Non-IT companies boost ranks with techies
As the consumption and economic landscapes are disrupted by digitalization, the skill and talent mix of organizations is undergoing a significant change. The proportion of digital talent in non-IT organizations’ overall recruitment pie has grown over the past few years as a result. Boosting rankings using technology through non-IT companies Ronesh Puri, MD of Executive Access, reported a 50–60% increase in the need for digital skills over the previous two years. “With their digital footprint growing, 60–70% of businesses are either hiring more people for digital roles or attracting top talent.
This year, Swedish bearing and seal manufacturer SKF anticipates that around 25% of all new talent will come from emerging industries like digital. According to Gautam Kumar, CHRO & director of people experience in the industrial region for India & Southeast Asia at SKF, “during the next three years, 38% of our future manpower requirements will mostly be in manufacturing, product development, technology, and sales.”
“It’s an unavoidable move as we embrace digitalization of technology and processes, a journey we began quite a few years ago, including the appointment of digital leaders for all our firms,” Venkatesh said of the group’s non-IT companies. Crompton’s share of the recruiting market is presently less than 10%, but the business anticipates a large growth in that area, particularly since the premium paid for candidates with excellent analytics and automation skills, is increasing in most of the hires the company is making.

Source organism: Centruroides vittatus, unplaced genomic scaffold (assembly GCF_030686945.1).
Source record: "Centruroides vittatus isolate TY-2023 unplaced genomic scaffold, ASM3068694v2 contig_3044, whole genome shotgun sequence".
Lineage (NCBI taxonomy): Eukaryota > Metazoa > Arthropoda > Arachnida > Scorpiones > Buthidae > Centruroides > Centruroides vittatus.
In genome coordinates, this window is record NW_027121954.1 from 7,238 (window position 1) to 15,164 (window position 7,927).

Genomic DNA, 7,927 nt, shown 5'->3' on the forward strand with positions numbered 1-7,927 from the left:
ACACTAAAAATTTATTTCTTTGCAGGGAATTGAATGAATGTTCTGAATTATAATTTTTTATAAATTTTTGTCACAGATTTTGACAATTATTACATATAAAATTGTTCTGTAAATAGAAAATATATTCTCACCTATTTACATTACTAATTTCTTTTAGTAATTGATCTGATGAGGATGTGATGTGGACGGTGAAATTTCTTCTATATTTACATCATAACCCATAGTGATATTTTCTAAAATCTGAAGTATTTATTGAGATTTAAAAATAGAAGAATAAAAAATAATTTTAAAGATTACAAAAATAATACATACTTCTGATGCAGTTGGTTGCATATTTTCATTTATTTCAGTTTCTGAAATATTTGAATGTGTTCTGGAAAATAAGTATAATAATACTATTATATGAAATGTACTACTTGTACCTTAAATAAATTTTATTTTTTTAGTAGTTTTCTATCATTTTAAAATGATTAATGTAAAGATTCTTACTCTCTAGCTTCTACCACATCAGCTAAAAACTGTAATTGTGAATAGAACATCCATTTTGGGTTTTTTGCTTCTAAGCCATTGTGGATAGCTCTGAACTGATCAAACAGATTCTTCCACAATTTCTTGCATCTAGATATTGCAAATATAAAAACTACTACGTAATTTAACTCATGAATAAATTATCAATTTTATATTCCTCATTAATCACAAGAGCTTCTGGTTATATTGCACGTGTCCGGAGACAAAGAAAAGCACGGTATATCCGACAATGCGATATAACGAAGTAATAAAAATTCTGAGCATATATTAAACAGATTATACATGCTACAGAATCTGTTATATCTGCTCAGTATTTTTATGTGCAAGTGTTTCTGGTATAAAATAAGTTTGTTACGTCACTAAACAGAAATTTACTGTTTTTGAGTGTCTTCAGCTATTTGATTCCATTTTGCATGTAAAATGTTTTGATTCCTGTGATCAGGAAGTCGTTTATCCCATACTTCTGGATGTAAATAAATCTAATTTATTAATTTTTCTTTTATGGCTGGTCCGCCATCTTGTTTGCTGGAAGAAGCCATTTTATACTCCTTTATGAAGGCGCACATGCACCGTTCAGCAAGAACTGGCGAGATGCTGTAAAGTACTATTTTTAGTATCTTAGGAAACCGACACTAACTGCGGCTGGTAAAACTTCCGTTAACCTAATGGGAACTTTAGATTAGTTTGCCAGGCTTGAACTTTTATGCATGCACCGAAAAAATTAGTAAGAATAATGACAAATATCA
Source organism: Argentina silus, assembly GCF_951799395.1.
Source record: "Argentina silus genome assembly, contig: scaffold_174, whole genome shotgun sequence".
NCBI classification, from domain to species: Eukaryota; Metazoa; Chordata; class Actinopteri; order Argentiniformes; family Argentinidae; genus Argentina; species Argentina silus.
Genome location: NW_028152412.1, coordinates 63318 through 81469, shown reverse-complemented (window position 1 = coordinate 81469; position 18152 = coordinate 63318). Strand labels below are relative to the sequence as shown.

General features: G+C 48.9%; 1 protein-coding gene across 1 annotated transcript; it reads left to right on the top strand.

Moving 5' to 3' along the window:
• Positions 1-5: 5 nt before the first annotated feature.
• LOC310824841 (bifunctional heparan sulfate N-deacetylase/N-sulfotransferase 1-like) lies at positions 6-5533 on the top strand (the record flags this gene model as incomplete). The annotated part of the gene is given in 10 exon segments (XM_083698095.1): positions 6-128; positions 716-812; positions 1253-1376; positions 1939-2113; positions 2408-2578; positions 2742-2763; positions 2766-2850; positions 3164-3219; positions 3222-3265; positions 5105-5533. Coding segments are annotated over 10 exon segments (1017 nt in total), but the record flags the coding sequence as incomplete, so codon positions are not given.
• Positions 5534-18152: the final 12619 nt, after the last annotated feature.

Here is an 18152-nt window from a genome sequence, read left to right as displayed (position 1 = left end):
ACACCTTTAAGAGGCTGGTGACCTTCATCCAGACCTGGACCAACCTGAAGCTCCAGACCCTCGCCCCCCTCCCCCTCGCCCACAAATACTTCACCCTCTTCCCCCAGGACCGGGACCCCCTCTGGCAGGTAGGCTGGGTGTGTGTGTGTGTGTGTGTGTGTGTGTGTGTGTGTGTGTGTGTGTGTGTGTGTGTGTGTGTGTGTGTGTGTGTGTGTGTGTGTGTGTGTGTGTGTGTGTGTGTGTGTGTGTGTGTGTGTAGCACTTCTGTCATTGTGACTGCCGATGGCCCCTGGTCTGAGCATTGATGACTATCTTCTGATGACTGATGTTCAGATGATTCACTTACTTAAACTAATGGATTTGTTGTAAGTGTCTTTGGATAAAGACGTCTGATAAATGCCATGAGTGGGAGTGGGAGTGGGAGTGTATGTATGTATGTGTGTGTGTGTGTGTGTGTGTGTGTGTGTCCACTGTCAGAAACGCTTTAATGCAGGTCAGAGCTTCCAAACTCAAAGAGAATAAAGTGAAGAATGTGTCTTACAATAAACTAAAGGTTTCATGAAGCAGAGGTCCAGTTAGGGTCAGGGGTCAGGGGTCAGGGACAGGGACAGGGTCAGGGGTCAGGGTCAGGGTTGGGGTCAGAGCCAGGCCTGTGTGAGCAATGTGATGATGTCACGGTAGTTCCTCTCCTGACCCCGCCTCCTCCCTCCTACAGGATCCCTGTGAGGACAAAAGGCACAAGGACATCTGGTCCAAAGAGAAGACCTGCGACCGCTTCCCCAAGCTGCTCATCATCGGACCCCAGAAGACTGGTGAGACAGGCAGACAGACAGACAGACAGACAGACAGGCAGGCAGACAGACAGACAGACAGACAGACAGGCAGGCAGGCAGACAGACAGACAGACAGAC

In addition to the routine recruiting of chemists, scientists, PhDs, salespeople, and MBAs, there are new fields where the demand for talent has increased dramatically for pharma companies. “This necessity is in digitalization, not only of the company’s existing processes from an IT or ITeS point of view, but also new digital business models that are growing within pharma firms,” Lupin President Yashwant Mahadik stated.
We are employing people who do not currently work in pharma but rather in the Internet of Things area and companies that are completely digitized as part of our plans to enter the field of digital therapies. Attracting this talent—and a lot of it—is the greatest hiring Lupin and the pharmaceutical sector are doing right now. Take, for example, R&D, where there is a need for data scientists, digital experts, and content developers.
Mahadik responded, “For the pharma industry, I would say five years ago, it was limited. Today, there are a lot more of these recruits than there were a few years ago. Recognizing the importance of this trend, SKF stated that it is without a doubt its goal to add value for consumers when employing people in new fields.